But still, no matter how good a round of golf I may have played, there was always the frustration of the vast majority of my shots being mishits, as strange as that may seem. So while I never came close to reaching the level of Hogan, I can understand where he’s coming from when he made his famous statement. Having said all of this, and while I do believe some scratch golfers are some of the unhappiest ones out there, it’s more satisfying to play the game at a higher level that you did previously.
Everything I’ve written so far is the setup for the question asked in the first paragraph. The best answer I can come up with is, “You can never know when you’re as good as you’re ever going to get until well after the fact.” Some examples will bear this out.
Nick Faldo was convinced in the early 1980sthat he was capable of more, and went to see David Leadbetter. After a two-year process, Faldo had completely re-worked his swing and became a six-time major champion.
Somewhere in the middle is Tiger Woods. After having played what was arguably the finest golf ever seen from the 2000 U.S. Open to the 2001 Masters, Woods left his coach, Butch Harmon, to work with Hank Haney. After a lull, Woods returned to his winning ways, capturing trophies at the same rate but not with the same dominance.
And then there are cases like Derek Ernst. After winning the Wells Fargo Championship in 2013,the very next day he set about changing his swing, saying now was the time since he had the luxury of a two-year exemption. Unfortunately, to date Ernst hasn’t notched even so much as a top-10 finish and is currently off the PGA Tour. Elite players aren’t exempt, as such luminaries as Padraig Harrington and Luke Donald have struggled to reach their former glory after changing their swings.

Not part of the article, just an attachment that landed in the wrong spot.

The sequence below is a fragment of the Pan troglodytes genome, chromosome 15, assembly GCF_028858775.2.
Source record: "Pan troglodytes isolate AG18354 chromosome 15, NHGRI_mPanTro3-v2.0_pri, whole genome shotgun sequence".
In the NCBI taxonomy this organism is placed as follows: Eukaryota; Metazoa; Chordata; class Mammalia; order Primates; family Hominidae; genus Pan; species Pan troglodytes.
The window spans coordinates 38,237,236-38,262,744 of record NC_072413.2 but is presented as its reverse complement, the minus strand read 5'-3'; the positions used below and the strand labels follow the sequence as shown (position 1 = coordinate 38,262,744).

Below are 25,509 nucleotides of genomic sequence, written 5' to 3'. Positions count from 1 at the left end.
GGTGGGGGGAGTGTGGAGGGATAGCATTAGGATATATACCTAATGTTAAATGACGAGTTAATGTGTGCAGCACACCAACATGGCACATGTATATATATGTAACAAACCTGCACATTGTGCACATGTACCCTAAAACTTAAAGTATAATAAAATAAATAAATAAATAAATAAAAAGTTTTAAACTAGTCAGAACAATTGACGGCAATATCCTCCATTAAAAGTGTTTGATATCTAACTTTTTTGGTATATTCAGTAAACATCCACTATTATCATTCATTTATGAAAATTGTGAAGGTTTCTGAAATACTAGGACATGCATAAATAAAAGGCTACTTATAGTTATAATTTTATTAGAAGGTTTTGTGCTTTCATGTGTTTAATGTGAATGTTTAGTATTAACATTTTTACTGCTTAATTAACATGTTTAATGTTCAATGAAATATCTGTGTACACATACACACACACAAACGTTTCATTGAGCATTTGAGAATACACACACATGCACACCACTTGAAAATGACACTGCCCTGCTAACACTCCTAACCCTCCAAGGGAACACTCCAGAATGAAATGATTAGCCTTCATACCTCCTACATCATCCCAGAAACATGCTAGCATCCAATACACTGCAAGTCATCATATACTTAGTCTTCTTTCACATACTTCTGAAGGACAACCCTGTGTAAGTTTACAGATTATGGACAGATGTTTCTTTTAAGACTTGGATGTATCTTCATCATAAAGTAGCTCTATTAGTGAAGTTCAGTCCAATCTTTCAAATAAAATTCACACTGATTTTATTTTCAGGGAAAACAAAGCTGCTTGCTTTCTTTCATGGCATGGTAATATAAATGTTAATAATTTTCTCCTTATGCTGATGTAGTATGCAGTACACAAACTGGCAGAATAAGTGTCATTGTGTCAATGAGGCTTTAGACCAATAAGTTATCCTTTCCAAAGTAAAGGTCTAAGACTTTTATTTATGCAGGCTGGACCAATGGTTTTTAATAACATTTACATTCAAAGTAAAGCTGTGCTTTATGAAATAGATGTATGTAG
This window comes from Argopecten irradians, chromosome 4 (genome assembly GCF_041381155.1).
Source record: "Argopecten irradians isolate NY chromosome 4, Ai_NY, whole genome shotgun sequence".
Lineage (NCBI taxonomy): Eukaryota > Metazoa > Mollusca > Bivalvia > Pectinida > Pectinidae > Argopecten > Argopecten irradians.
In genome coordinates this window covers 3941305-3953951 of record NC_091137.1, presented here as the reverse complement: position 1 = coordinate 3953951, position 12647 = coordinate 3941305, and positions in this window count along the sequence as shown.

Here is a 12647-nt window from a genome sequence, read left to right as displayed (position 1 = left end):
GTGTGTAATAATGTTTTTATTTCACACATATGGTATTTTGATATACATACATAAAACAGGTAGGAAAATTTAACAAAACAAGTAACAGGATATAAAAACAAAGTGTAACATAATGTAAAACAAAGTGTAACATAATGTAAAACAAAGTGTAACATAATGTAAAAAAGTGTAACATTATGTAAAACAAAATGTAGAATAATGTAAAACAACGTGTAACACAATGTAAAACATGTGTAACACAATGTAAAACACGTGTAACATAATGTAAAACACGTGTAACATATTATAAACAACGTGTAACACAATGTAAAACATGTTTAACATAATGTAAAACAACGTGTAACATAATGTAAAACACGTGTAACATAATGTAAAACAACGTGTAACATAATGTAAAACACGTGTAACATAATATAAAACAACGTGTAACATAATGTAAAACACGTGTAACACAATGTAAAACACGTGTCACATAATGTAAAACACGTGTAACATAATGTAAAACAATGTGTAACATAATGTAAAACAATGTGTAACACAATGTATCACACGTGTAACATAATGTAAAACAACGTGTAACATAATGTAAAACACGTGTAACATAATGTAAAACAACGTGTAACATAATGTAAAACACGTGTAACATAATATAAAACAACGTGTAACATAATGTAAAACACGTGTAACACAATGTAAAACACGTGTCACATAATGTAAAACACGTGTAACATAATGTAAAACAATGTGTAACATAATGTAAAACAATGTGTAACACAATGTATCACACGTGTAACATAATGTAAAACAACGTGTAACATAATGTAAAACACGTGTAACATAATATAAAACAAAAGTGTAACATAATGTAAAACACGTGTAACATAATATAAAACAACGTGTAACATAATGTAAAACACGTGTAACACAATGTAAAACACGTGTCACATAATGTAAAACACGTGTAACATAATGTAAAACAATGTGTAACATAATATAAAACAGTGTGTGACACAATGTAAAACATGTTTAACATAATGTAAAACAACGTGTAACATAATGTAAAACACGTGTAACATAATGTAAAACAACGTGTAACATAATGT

What kind of guidelines can we, as teachers and coaches, use to determine if a player is as good as they’re ever going to get? I think a lot of it has to do with how far the player has come. Ernst came out of nowhere to win on the Tour, meaning for one week he was the best player in the world. Why change that immediately? In Harrington’s case, he was fresh off of winning three majors in two years – that’s historical stuff. And Donald’s previous game got him to #1 in the world.
A player’s goals also have to be accurately judged by the teacher/coach. This may depend in large part on the experience of the teacher/coach with other players who undertook drastic measures to change their games. Experience in knowing what’s possible and what’s not is crucial to this decision-making process.
Finally, the player has to step back and be an objective observer, if at all possible, of his or her game. Faldo realized he had trouble closing out big tournaments and could tell his technique wasn’t re-liable. This was an obvious tell-tale sign that he had to change.
On the other hand, had Harrington said to him-self, “You know, winning three majors in two years is pretty good; let’s see how far I can take this,” he might have won another three majors the following two years. Now, we’ll never know.
More importantly, neither will he.